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Grizzly Habitat is at the Green roof. The wind turbine can be seen on top of the hill. The trail veers to the left, past the Green roof, on a gravel trail with the summit to your right. On the trail you can see the Capilano watershed to your left, this is an indicator you’re on the right path

There wasn’t very good signage as far as I could tell, and I even asked some hikers half an hour into my hike if I was even on the right trail. Turns out I was, with confirmation from Google Maps.

At the time of writing, there is quite a lot of snow on the ground at the moment, and for large patches it completely hides the trail. Take care to follow orange trail markers hanging from branches and nailed to trees. I don’t recommend running shoes, as part of the way is quite boggy, and being the amateur that I am, was treated to a shoe-full of mud and water.

I am going to assume you’re better prepared than myself, and have opted for actual hiking shoes.

In terms of signage on the trail, it appeared that it had either been taken or knocked down. I had no indication that I was traveling the right direction, other than constantly referring to Google Maps and keeping my eye out for the orange trail markers. A good portion of the start of the trail is quite narrow, so it’s easy to follow as you scrabble up rock between the foliage. It’s when it opens up to the wide snow covered areas, it takes some time to pick up the trail again.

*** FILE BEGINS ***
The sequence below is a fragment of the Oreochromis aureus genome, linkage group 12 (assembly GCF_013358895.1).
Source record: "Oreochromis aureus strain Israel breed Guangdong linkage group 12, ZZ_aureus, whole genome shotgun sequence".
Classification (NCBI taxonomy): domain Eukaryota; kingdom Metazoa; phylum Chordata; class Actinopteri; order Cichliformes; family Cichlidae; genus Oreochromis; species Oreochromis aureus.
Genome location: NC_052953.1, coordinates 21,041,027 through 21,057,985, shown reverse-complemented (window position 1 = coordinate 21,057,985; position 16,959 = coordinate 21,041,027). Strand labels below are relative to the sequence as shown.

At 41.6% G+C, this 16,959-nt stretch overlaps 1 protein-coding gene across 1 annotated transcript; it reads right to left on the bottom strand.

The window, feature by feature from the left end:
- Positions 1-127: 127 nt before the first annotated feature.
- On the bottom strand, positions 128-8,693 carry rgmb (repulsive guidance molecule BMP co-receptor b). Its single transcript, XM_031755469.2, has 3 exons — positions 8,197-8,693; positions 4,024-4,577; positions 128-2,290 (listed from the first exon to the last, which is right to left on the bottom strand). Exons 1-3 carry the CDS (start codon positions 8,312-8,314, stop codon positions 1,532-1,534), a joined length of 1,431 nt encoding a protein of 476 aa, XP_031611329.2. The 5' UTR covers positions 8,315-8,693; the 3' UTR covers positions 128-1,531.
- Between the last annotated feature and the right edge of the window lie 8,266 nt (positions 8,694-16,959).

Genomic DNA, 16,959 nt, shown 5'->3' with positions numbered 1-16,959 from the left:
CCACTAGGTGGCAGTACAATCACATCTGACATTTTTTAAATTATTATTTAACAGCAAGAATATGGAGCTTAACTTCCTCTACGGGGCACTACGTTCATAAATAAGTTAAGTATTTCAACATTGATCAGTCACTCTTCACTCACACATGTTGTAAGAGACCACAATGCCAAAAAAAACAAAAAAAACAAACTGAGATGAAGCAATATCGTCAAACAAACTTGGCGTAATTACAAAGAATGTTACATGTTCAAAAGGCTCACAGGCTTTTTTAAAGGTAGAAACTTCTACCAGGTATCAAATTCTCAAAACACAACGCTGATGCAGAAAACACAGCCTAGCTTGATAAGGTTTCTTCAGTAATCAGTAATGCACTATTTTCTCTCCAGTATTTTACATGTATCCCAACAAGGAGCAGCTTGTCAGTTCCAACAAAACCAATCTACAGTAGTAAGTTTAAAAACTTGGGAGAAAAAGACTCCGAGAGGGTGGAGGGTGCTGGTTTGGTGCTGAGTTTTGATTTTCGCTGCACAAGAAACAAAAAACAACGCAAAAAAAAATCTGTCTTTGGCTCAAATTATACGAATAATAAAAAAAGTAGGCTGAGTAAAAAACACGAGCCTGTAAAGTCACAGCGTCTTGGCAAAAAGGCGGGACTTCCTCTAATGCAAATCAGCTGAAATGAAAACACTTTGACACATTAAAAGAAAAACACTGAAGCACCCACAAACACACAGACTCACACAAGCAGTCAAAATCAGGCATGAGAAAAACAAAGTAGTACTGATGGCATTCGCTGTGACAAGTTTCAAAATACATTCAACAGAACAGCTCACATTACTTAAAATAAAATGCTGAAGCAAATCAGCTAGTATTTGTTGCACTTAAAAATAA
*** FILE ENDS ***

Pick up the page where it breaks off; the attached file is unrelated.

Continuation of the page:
I had followed two hikers that I met on the trail for about half and hour before we reached a summit on the Ridge Trail. By this time, there was huge swathes of snow covering the ground, which made my choice in footwear rather treacherous, as I was sliding all over the place if I wasn’t careful.

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Looking for the trail

 

I parted ways with the hikers on that small summit to see how far the trail would admit my passage. I backtracked multiple times as I was constantly missing the trail markers, which were getting progressively difficult to find. It was only when the snow abated and a trail revealed itself, was I sure I was traveling in the right direction.

 

20170721_100755.jpg
View from a summit where I parted ways with the hikers, towards Goat Mountain

 

I got a point where I was border on all sides by thick vegetation. With the snow on the ground, and no clear path to a trail, it was beginning to become a little treacherous if I decided to continue. I was now on my own, with rain and rolling clouds beginning to descend. I decided the safest option was to turn back, and give the Goat Mountain in the distance a wave goodbye.